Eugene Carragee

Publication Details

  • Local bone graft harvesting and volumes in posterolateral lumbar fusion: a technical report SPINE JOURNAL Carragee, E. J., Comer, G. C., Smith, M. W. 2011; 11 (6): 540-544

    Abstract:

    In lumbar surgery, local bone graft is often harvested and used in posterolateral fusion procedures. The volume of local bone graft available for posterolateral fusion has not been determined in North American patients. Some authors have described this as minimal, but others have suggested the volume was sufficient to be reliably used as a stand-alone bone graft substitute for single-level fusion.To describe the technique used and determine the volume of local bone graft available in a cohort of patients undergoing single-level primary posterolateral fusion by the authors harvesting technique.Technical description and cohort report.Consecutive patients undergoing lumbar posterolateral fusion with or without instrumentation for degenerative processes.Local bone graft volume.Consecutive patients undergoing lumbar posterolateral fusion with or without instrumentation for degenerative processes of were studied. Local bone graft was harvested by a standard method in each patient and the volume measured by a standard procedure.Twenty-five patients were studied, and of these 11 (44%) had a previous decompression. The mean volume of local bone graft harvested was measured to be 25 cc (range, 12-36 cc). Local bone graft was augmented by iliac crest bone in six of 25 patients (24%) if the posterolateral fusion bed was not well packed with local bone alone. There was a trend to greater local bone graft volumes in men and in patients without previous decompression.Large volumes of local bone can be harvested during posterolateral lumbar fusion surgery. Even in patients with previous decompression the volume harvested is similar to that reported harvested from the posterior iliac crest for single-level fusion.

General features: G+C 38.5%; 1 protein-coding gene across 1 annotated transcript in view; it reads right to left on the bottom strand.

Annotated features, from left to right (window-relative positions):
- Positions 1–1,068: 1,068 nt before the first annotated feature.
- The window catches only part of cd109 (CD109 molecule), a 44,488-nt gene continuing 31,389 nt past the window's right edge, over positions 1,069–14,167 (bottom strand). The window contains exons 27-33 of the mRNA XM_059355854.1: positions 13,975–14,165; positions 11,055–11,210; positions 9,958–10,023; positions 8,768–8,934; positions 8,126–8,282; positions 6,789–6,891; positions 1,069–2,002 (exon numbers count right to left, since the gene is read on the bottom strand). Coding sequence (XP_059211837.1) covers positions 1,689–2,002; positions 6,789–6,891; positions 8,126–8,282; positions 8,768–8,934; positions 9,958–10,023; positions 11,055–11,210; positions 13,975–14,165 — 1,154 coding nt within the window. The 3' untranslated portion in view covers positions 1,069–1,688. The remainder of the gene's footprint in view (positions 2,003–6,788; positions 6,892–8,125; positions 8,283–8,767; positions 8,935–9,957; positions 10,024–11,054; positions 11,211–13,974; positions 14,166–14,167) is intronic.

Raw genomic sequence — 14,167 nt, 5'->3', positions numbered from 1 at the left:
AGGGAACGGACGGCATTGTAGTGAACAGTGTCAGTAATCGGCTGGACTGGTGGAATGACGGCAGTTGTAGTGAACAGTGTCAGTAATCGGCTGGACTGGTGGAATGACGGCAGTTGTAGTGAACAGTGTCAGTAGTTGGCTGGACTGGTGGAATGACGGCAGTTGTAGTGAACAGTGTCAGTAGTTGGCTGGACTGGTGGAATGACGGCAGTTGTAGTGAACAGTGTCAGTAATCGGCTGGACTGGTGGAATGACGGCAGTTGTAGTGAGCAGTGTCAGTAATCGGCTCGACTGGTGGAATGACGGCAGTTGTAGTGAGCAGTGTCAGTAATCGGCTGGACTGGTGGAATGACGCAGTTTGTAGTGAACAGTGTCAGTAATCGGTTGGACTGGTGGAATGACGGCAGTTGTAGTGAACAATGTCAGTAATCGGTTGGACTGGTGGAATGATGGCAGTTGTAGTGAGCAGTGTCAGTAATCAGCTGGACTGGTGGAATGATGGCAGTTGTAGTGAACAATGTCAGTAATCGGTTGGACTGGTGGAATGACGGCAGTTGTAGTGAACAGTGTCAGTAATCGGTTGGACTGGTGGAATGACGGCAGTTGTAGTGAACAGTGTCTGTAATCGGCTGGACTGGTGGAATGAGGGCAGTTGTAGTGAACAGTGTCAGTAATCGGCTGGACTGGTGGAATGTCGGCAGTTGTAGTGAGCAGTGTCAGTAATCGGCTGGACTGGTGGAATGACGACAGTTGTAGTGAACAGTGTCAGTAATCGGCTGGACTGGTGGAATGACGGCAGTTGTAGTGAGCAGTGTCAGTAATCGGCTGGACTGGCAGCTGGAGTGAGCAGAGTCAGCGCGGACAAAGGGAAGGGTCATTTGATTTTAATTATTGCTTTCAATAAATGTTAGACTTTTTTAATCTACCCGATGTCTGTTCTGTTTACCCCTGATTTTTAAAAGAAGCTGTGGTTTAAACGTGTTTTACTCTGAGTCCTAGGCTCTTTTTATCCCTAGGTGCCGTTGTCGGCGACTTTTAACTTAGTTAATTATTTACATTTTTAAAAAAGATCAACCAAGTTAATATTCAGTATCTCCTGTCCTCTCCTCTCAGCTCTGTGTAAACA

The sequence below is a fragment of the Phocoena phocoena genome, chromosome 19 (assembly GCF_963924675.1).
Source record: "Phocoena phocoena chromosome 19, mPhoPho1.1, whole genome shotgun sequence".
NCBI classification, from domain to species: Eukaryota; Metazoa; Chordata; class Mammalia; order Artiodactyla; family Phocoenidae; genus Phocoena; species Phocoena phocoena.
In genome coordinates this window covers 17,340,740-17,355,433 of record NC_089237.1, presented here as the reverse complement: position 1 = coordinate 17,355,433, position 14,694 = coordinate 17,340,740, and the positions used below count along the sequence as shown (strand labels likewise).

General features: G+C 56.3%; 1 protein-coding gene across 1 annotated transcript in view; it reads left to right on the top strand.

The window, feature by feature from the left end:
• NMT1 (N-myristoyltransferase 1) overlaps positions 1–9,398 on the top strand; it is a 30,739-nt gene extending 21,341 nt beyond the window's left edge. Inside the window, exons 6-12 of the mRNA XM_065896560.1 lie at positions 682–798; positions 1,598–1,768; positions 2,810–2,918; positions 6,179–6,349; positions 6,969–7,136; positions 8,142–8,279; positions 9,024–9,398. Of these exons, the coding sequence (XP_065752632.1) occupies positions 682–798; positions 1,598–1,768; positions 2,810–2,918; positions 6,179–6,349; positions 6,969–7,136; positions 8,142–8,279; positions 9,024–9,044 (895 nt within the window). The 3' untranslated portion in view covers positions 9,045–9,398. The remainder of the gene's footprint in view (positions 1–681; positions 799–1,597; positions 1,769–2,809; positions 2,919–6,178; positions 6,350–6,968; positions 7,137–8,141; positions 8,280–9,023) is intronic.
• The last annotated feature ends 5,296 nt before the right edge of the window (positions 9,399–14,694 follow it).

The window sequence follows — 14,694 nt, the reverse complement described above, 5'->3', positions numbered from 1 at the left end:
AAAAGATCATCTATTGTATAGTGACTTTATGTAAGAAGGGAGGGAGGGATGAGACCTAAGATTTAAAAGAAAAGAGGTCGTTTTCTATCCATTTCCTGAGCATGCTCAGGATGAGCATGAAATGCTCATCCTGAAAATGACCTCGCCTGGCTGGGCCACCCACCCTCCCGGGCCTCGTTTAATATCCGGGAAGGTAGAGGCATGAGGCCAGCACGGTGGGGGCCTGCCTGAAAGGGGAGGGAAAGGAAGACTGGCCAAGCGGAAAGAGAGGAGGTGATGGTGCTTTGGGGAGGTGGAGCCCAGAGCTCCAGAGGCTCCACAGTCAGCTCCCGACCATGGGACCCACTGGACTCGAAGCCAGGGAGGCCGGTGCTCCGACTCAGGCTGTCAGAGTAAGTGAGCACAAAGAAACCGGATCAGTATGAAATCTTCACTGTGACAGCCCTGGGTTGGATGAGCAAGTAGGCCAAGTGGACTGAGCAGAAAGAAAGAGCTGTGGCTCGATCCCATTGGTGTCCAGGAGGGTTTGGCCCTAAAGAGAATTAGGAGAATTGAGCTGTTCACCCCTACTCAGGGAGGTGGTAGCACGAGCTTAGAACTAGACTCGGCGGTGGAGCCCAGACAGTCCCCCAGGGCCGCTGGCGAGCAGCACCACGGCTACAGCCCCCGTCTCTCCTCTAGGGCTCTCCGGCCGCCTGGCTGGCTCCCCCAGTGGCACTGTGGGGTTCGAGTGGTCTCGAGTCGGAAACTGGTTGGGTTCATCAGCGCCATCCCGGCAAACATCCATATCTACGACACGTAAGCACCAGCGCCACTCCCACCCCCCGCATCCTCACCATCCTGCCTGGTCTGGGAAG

View details for DOI 10.1016/j.spinee.2011.02.014

    View details for Web of Science ID 000292320100016

    View details for PubMedID 21729803

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